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Honoring Families of the Fallen

November 23 2018

Melissa Simon | Simi Valley Acorn

No one whose loved one goes off to war imagines they won’t be coming back.

But for many families, it’s a reality. These are the Gold Star families, the relatives of service men and women who are killed in action while fighting for freedom.

In honor of the fallen and the grieving families they leave behind, a 5-foot-high black granite monument was unveiled at the Reagan Library Nov. 12 as part of a Veterans Day celebration. 

“So many times in our history . . . we have paid great tribute to veterans who serve, which certainly is appropriate, but for whatever reason, we forget the families who lost that loved one,” Hershel “Woody” Williams, the driving force behind the monument, said during its unveiling.

Williams served with the 21st Marines, 3rd Marine Division in the Battle of Iwo Jima in World War II and is the sole surviving Marine to wear the Medal of Honor which he received Oct. 5, 1945, according to his autobiography.

In 2013, he made it his mission to erect as many tribute structures as possible to honor the fallen and their families. When he began, Williams said, he never imagined that a monument would be erected at “such a renowned place” as the Reagan Library.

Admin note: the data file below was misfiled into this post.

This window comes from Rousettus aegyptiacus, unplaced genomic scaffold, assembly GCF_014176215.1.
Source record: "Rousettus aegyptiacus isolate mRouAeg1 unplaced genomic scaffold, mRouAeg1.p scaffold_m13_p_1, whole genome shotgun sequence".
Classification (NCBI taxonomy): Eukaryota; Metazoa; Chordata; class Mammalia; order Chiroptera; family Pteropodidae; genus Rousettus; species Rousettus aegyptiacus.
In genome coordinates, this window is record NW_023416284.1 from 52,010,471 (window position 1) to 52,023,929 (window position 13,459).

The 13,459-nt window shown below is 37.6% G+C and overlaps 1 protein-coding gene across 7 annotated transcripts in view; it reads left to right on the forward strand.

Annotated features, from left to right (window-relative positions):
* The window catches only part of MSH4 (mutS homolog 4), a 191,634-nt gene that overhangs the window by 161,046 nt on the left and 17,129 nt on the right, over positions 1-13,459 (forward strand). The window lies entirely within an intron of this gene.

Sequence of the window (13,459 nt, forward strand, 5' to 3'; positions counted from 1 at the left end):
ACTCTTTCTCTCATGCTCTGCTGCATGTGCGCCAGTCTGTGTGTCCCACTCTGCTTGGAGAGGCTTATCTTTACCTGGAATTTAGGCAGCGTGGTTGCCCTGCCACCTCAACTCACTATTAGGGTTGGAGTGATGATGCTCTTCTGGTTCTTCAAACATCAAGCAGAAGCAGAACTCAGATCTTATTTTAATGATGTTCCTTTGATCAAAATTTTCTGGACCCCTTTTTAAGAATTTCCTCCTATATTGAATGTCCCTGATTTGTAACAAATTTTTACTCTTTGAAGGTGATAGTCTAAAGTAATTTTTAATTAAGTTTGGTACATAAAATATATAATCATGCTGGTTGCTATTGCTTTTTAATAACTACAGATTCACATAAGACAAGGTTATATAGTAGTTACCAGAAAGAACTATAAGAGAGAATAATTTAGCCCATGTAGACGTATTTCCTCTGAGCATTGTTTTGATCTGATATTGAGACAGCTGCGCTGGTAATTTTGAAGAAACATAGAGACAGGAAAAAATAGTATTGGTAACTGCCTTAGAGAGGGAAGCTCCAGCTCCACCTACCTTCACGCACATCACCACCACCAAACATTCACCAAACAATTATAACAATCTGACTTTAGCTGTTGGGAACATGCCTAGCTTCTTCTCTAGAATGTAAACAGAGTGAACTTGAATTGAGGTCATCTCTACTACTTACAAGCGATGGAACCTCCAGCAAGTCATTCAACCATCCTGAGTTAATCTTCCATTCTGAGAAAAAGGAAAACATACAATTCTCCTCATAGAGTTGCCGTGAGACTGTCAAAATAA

Actor Gary Sinise, who lives west of the Reagan Library and is well-known for his role as Lt. Dan Taylor in “Forrest Gump” and as leader of the Lt. Dan Band, helped Williams bring the memorial to California.

When he first connected with Williams, Sinise said, his hope was to find an appropriate place for the monument in his own neighborhood. That perfect place, he said, turned out to be the Reagan Library. 

Sinise said he doesn’t believe the country will ever do enough to show its respect or love for service men and women who die in the line of duty, and their families. 

“But we can always try to find additional ways to do a little bit more to make sure that you know that we do remember, we do appreciate and we are grateful, and we do not take it for granted,” Sinise told the Gold Star families at the ceremony Monday. 

The memorial statue is one way to do that. Located in the Gipper’s Grove garden where Ronald and Nancy Reagan are buried, the memorial is the 48th of its kind and serves as a stark reminder that freedom is not free. 

One of its two sides reads, “Gold Star Families Memorial Monument, a tribute to Gold Star families and relatives who have sacrificed a loved one for our freedom.” 

The other side reflects on the importance of home, family, patriotism and sacrifice using images reflective of Simi Valley, Ventura County and the Reagans. 

At the center is a cutout that represents the loved one who paid the ultimate price. 

“Many of them gave their lives for folks they didn’t even know, (and) the families of those who made that supreme sacrifice will now, for the first time in America, have a memorial . . . they can go to to meditate, remember and grieve,” Williams said. 

“To the Gold Star families . . . you are the reason we’re here. Our heartfelt gratitude goes to you for the sacrifice that you made.” 

Viewing of the monument is included with general admission to the museum. The cost is $29 for adults, $26 for seniors, $22 for youths 11 to 17 years old, $19 for children 3 to 10 years of age, and free for military personnel and children 2 years and under.

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